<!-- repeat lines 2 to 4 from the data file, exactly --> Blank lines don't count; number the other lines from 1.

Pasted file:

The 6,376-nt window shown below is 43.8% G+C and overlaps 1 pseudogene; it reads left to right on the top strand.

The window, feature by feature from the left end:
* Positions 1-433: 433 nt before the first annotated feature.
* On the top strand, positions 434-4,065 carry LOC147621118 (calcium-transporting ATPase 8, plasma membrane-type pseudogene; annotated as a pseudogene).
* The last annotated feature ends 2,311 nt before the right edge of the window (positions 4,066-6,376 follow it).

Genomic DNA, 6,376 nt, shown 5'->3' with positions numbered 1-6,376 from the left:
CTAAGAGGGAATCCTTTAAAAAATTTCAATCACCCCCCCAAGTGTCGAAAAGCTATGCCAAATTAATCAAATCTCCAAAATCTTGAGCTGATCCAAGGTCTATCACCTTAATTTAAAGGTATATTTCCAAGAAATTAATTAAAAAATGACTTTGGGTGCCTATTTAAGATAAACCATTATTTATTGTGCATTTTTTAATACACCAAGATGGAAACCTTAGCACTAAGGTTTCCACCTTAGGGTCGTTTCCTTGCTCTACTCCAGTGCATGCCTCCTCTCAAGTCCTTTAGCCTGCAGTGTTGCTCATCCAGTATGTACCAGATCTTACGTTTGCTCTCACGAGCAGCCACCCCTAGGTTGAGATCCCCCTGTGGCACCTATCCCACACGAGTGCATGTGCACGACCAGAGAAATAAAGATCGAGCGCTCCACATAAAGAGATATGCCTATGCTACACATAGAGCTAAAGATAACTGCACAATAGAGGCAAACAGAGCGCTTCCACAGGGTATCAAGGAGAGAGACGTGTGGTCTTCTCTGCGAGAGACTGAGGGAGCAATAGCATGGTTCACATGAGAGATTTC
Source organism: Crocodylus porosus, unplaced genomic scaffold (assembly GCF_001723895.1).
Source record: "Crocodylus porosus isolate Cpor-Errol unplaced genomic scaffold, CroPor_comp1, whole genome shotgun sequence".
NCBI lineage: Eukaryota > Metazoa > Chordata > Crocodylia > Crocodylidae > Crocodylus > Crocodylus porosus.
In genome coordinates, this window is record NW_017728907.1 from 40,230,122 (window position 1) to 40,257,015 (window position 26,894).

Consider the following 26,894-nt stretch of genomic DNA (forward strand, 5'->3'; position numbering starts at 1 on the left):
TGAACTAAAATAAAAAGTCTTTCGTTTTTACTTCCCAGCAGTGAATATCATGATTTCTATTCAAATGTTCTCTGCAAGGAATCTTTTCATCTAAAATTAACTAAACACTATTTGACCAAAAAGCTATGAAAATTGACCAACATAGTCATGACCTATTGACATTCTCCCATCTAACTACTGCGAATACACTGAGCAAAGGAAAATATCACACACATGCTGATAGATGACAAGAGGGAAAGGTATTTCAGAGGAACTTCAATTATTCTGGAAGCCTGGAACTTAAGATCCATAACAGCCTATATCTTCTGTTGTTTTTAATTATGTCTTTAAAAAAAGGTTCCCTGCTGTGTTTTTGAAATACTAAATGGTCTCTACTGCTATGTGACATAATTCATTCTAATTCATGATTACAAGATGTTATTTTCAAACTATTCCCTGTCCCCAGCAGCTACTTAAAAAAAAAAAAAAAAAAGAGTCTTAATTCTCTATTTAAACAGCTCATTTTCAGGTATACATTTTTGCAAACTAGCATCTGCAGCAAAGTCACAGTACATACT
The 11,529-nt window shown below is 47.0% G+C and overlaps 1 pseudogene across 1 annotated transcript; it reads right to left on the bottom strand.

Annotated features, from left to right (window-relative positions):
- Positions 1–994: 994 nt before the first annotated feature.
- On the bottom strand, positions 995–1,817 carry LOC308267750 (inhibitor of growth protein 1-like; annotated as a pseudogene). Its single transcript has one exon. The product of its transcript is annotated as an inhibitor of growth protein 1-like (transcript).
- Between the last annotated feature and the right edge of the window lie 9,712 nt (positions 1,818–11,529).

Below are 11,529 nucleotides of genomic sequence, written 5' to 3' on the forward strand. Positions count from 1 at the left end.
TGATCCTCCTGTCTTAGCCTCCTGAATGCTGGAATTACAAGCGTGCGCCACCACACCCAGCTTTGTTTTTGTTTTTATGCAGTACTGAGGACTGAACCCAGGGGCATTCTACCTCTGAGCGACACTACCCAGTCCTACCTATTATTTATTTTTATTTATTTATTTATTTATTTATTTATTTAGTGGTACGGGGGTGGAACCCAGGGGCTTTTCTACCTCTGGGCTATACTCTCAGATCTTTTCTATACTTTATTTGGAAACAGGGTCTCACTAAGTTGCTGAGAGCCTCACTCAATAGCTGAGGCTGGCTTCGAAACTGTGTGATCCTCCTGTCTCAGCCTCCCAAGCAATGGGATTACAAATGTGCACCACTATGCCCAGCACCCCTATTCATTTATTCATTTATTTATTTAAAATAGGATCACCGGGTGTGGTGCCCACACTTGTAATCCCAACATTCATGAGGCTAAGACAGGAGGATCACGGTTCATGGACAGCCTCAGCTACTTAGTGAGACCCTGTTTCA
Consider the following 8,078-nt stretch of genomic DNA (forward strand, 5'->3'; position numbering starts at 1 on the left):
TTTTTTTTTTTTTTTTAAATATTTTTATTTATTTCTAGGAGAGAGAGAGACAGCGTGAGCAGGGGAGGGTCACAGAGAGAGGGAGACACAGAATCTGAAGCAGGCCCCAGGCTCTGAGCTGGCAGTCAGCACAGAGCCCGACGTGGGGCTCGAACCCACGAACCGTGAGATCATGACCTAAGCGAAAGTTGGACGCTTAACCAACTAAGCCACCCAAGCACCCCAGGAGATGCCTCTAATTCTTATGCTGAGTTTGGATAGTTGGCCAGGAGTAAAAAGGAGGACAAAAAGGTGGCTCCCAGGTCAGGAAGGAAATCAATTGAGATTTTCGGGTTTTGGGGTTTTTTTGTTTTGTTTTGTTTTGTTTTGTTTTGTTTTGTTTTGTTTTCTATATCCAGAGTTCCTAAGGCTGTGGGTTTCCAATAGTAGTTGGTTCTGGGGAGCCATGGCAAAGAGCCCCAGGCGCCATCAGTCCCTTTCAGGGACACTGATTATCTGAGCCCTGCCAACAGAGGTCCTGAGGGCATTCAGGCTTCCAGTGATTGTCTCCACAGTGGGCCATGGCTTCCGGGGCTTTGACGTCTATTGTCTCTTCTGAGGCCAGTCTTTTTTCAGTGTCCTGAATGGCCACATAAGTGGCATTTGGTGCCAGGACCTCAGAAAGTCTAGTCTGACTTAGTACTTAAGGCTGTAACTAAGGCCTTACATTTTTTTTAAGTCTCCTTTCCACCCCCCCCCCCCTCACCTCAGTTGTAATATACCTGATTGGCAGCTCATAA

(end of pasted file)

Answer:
The window, feature by feature from the left end:
* Positions 1-433: 433 nt before the first annotated feature.
* On the top strand, positions 434-4,065 carry LOC147621118 (calcium-transporting ATPase 8, plasma membrane-type pseudogene; annotated as a pseudogene).